After catching the attention of the assistant in the Mercedes with the wake-up phrase, “Hey, Mercedes”, simply say “navigate to those three words, Patio Among Tame” to bring up the on-screen navigation.
“If you imagine trying to put in a mailing address, either by typing or by voice, it’s so much more difficult,” Jones observed. “When in five seconds it goes in a precise 10-by-10-foot square, and you can have confidence that you’re going exactly where you want to go.”
One day, a car navigation system may be able to understand natural language phrases such as “just east of Washington Square Arch.” what3words is designed for a world of cars and other machines that don’t exist, in terms of language processing.
Although automakers tend to move more slowly than electronics companies, the number of those joining the service is growing rapidly, with seven automakers signing up in the past six months, including Ford, Mitsubishi and Lamborghini. The company has 10 carmakers in total and 11 of what are called “Tier 1 suppliers” – companies that make various vehicle parts, including navigation provider TomTom.
Mercedes was the first, and now every new Mercedes vehicle is compatible with this technology.
“The chairman of Daimler understood this even before we finished the first sentence,” said Jones, describing how Mercedes-Benz Group AG’s Ola Källenius grasped the importance when what3words made its first presentation.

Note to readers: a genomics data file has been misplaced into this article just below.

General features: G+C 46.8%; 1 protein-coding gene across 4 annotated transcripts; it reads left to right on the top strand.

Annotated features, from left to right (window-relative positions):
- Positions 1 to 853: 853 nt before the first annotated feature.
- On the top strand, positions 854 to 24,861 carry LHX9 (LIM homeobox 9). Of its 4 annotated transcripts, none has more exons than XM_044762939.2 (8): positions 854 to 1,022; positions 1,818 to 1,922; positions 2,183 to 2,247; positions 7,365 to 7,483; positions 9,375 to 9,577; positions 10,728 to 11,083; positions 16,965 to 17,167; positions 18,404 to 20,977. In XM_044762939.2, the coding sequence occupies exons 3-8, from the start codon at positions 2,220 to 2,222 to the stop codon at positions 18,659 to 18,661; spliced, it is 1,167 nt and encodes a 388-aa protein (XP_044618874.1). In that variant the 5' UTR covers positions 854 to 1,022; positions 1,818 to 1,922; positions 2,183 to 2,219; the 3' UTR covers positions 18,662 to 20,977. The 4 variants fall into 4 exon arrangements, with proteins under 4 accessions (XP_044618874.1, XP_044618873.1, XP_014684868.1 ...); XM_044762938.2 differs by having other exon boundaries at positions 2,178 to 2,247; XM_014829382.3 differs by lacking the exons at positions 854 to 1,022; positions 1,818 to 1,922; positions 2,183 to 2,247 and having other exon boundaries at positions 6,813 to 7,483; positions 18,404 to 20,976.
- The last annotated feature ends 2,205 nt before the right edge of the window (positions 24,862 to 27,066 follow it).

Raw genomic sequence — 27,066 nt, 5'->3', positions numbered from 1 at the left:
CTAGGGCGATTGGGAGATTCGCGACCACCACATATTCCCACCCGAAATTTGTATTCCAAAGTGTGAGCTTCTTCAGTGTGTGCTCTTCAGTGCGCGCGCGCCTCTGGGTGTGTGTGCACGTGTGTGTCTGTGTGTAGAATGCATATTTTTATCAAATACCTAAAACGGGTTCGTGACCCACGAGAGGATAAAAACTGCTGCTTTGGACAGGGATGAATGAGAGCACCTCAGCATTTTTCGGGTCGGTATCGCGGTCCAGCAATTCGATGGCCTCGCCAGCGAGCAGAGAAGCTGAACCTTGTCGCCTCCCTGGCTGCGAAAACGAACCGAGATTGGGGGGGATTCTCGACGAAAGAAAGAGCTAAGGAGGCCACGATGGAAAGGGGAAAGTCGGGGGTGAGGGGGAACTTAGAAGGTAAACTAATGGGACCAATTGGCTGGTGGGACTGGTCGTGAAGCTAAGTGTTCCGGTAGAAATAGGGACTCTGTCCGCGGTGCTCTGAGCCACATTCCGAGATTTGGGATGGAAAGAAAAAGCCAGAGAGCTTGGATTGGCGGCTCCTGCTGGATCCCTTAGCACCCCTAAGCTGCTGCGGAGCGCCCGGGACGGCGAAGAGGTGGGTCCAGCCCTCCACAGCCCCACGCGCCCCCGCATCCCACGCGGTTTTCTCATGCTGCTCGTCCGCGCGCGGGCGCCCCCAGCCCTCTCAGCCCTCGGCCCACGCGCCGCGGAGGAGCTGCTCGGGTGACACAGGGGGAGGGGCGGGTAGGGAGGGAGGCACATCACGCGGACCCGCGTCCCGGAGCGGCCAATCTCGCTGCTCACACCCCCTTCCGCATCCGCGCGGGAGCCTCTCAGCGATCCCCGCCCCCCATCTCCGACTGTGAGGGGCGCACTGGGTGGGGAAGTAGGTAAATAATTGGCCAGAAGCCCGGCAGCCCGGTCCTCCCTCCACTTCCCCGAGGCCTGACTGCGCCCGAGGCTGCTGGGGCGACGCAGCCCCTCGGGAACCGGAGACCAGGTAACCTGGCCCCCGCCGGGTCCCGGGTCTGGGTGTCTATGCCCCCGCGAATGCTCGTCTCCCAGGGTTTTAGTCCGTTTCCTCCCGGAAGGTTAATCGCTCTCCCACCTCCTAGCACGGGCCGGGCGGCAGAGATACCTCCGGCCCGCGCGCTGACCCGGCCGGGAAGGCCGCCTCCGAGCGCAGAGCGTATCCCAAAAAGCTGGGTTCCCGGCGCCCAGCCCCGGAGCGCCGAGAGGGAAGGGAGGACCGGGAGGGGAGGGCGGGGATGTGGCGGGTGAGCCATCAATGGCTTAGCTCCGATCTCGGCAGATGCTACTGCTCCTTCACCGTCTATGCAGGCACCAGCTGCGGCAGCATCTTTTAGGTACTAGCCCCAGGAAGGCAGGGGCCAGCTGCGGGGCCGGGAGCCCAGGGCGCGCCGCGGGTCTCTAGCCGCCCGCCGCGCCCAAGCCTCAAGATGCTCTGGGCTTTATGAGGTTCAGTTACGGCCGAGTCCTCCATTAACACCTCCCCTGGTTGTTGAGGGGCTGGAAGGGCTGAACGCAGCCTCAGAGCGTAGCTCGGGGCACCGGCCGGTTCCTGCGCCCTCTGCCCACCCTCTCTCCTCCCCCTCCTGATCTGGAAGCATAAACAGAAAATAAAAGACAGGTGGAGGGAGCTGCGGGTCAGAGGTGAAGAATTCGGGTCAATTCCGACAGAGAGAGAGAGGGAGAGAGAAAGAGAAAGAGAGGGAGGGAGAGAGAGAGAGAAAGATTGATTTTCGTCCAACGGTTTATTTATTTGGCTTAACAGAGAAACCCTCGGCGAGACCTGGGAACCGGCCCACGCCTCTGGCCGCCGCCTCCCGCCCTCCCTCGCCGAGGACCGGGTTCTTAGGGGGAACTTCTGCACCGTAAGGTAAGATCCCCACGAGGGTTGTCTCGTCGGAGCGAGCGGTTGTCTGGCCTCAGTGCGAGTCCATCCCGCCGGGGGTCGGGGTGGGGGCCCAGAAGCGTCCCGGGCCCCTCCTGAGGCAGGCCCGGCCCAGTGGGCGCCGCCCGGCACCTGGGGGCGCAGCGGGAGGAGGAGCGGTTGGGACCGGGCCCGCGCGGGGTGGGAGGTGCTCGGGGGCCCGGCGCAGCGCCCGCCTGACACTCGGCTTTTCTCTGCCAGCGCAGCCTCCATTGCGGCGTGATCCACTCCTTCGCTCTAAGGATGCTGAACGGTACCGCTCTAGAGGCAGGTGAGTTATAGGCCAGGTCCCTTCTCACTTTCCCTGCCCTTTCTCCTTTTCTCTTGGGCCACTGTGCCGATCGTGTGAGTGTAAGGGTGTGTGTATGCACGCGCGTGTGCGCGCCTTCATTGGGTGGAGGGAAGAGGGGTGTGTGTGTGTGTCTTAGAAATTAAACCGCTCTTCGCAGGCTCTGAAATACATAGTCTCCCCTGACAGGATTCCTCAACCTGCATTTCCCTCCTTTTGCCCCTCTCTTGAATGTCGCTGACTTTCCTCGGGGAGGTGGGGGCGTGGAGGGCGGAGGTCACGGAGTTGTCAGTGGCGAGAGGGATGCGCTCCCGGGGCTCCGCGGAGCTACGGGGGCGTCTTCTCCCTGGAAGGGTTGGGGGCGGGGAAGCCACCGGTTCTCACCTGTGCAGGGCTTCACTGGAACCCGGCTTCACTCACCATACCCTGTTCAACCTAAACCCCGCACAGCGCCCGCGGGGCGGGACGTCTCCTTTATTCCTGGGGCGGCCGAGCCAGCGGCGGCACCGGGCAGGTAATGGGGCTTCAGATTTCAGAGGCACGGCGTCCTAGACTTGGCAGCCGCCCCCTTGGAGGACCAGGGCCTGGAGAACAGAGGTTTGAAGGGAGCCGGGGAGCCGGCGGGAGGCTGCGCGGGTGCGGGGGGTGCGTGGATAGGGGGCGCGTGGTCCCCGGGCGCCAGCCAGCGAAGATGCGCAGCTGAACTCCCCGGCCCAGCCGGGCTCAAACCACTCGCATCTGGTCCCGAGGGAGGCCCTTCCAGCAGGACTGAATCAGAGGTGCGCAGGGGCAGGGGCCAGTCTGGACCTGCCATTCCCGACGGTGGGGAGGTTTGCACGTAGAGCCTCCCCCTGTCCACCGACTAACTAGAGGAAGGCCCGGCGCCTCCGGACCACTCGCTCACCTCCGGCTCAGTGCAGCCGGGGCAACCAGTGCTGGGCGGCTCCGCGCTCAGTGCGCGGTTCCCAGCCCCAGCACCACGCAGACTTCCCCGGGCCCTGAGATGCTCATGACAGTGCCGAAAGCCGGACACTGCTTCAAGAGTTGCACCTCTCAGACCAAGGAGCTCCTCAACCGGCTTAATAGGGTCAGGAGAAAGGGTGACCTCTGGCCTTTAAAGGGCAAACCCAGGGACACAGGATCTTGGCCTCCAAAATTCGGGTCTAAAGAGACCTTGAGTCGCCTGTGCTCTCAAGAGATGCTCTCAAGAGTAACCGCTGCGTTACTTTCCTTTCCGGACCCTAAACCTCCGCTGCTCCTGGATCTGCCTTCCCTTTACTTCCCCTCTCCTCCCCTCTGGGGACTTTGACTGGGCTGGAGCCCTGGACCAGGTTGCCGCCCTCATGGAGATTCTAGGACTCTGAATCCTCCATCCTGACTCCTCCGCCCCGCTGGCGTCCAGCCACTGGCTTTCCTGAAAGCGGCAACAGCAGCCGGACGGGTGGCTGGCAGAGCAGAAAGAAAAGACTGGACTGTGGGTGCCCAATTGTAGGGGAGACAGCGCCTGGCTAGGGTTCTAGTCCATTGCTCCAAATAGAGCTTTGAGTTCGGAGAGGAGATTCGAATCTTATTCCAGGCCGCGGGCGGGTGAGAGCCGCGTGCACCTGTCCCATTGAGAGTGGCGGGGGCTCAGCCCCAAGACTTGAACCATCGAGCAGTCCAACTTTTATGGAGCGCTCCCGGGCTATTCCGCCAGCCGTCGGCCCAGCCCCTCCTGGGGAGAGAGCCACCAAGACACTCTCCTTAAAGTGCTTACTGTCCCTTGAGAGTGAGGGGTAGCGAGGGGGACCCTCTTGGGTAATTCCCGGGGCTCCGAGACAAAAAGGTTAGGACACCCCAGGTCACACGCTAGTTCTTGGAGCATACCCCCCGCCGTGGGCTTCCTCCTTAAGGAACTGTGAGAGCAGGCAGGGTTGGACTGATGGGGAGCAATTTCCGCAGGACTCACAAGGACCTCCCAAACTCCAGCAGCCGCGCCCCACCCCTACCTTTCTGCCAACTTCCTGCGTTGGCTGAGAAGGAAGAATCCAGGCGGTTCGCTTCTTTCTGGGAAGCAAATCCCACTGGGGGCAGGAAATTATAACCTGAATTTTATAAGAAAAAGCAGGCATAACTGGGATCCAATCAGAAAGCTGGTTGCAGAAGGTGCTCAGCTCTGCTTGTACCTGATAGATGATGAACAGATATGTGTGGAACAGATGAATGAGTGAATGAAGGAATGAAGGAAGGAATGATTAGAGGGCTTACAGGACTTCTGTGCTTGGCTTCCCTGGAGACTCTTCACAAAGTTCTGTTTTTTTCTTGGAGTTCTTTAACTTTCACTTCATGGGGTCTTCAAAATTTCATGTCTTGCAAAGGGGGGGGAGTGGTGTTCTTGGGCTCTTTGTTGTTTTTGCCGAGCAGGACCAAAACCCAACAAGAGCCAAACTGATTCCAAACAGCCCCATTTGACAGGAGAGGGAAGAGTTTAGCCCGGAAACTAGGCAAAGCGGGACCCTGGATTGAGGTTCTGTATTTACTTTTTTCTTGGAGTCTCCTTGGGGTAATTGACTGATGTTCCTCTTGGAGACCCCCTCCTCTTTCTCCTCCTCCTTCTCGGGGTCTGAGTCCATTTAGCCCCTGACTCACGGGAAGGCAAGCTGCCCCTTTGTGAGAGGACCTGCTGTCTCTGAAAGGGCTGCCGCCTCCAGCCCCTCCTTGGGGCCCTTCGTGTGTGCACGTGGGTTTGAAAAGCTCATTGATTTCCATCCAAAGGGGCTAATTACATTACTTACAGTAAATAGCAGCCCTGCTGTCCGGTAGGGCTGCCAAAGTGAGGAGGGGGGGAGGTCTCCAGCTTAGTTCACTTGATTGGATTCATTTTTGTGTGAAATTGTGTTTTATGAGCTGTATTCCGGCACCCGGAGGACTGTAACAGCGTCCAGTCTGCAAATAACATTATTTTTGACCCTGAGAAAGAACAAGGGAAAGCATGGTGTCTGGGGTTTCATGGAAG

“They are what we call ambitious innovators,” Mercedes’ Jones said. “We focus on those people.”
“Lamborghini said, ‘Everything about us is innovation, so we want the latest technology in our vehicles,'” Jones added. And now Subaru sees the phrases as fitting the Outback’s usefulness as an all-terrain vehicle.
The service is free for drivers, paid for by car manufacturers on a per-vehicle fee.
But the technology also finds other users, such as first responders who need to locate people in an emergency. Delivery is another use case. “Standard Google Maps location using GPS doesn’t tell you which part of a building to go to; it just drops a pin in the middle of the structure,” Jones observed. Domino’s Pizza gives customers the option to use a phrase for delivery.
As well: Domino’s hopes to get your address with new what3words tracking technology
The technology has also entered pop culture. It has been featured as a plot device in shows such as “CSI”. And the Imagine Dragons group used it as a sort of Easter egg. Their album, “Evolve”, was promoted with a word scramble that spelled out the phrase “Burger Composes Release” when resolved. This led to a lot going on in American Fork, Utah, where the band buried awards for fans.
UK publisher Dorling Kindersley has produced a series of travel guides where each recommended site has its three-word code listed in the blurb.
what3words looks forward to further expansion. Revenues in 2020 were half a million; Jones declined to provide an update on earnings. But more than £100m of venture capital funds have been raised so far from investors including the venture capital unit of Mercedes, Intel, Aramex, Deutsche Bahn, Subaru and Sony Innovation Fund.
The company is currently working on a Series D investment round, Jones said, whose proceeds will help push the technology into more languages, among other tasks.
It is also necessary to develop more marketing to familiarize people with the service. Right now, word of mouth – no pun intended – may be the only way for many people to encounter what3words. That, or its use in vehicle navigation.
“We need to get the word out,” Jones said, a task the company seems well suited for.